People go to Italy for all kinds of reasons. They go for the history. For the architecture. For breathtaking landscapes, and for the warmth and culture of its people. They also go for the food. If you are not going to Italy at least in part for the food, then you are either fibbing or a bit crazy and will miss out on a critical element of the Italian experience.
So, let’s all admit it. We’re going to Italy for lots of stuff, but also absolutely for the food. Maybe your trip has a more, um, fluid focus — as in, the vino. Some of us are all about guzzling plummy red Barolos in the Chianti region, or sipping fizzy, golden Prosecco in Venezia. The choices are endless, north to south, with each region having its own claim to fermented grape fame.
If you’re all about the pasta, when in Rome you might try the city’s signature dish, the simple but hearty Cacio e Pepe. Another Roman specialty, and my favorite, is Pasta alla Gricia. That’s a carbonara-type dish of pasta mixed with some form of ham or bacon, garlic, black pepper, and
Pecorino cheese. Sheer bliss. In Puglia (the region I visited recently -picture the heel of the boot), orecchiette, or “little ears,” are the favorite – and next time I’ll tell you about a cooking class where my friends Sue, Dan, Ginny, and I learned how to make them.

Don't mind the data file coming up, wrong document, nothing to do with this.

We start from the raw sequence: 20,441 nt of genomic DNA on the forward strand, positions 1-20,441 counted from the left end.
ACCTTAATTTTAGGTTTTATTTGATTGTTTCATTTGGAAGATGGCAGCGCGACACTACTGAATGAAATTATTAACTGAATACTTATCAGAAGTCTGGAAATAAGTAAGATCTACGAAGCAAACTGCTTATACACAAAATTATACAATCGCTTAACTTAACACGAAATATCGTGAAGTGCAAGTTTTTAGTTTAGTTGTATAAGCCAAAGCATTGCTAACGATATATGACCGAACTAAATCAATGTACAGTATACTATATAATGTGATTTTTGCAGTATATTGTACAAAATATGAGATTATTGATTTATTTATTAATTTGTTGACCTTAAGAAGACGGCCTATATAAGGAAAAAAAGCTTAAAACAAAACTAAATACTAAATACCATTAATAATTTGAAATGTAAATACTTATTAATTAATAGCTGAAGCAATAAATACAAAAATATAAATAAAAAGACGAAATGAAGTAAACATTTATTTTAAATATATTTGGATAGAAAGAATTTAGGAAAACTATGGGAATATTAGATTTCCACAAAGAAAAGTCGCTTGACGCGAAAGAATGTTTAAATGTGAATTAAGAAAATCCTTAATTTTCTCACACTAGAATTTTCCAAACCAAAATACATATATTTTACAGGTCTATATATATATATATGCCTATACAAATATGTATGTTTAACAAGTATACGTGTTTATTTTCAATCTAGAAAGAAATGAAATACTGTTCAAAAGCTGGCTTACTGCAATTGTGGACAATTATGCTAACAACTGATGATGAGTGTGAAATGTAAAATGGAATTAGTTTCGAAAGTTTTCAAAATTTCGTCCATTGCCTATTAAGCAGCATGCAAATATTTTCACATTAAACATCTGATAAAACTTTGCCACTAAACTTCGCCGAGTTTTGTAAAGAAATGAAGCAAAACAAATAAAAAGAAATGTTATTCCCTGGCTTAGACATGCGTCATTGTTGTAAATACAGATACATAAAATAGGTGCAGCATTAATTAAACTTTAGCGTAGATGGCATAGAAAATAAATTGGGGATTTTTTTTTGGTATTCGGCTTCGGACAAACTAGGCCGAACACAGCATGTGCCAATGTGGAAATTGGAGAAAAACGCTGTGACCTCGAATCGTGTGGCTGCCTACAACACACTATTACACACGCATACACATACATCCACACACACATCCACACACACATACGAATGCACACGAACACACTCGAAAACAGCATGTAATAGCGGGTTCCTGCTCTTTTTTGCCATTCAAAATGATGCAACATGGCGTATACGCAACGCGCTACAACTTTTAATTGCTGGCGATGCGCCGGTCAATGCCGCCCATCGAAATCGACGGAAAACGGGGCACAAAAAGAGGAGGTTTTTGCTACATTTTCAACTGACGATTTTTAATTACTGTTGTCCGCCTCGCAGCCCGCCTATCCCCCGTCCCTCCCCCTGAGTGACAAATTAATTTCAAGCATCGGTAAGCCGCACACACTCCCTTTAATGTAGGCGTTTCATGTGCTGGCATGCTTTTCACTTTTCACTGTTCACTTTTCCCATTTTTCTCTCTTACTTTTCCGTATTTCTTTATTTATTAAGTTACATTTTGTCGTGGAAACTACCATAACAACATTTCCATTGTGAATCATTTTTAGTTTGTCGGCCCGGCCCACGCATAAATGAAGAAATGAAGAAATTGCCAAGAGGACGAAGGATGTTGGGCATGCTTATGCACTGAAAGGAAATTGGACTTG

For whatever reason, it didn’t really occur to me until now that with all of Italy’s fabulous foods, this country’s sorcery involving milk-based foods should firmly place Everything Dairy at the top of the list of Things You Must Eat in Italy.
First, there’s gelato. Gelato is simply Italian ice cream, but it’s made with milk – not cream. You’d think ice cream would be, well, creamier and richer than ice milk, but it’s not. Italian gelato (not the stuff you buy in the mall on the Las Vegas Strip) is outrageously, decadently rich, creamy and so indescribably delicioso. Oh, I could count the ways. Una – stracciatella, due – cioccolato fondente, tre – limone . . . .
But second, there’s Italian cheese, which is every bit as varied and delicious as the array offered nearby in France. From Bologna’s sharp, aged Parmesan to Naples’ sweet, melt-in-your-mouth bufala mozzarella, every region of Italy has its stable of local cheeses. You can walk into any grocery store and ogle the stuff near the butcher’s case, trying to pronounce the unfamiliar, yet lyrical Italian names for each and wondering how one would taste accompanied by a slice of salami or stuffed into a fresh fig.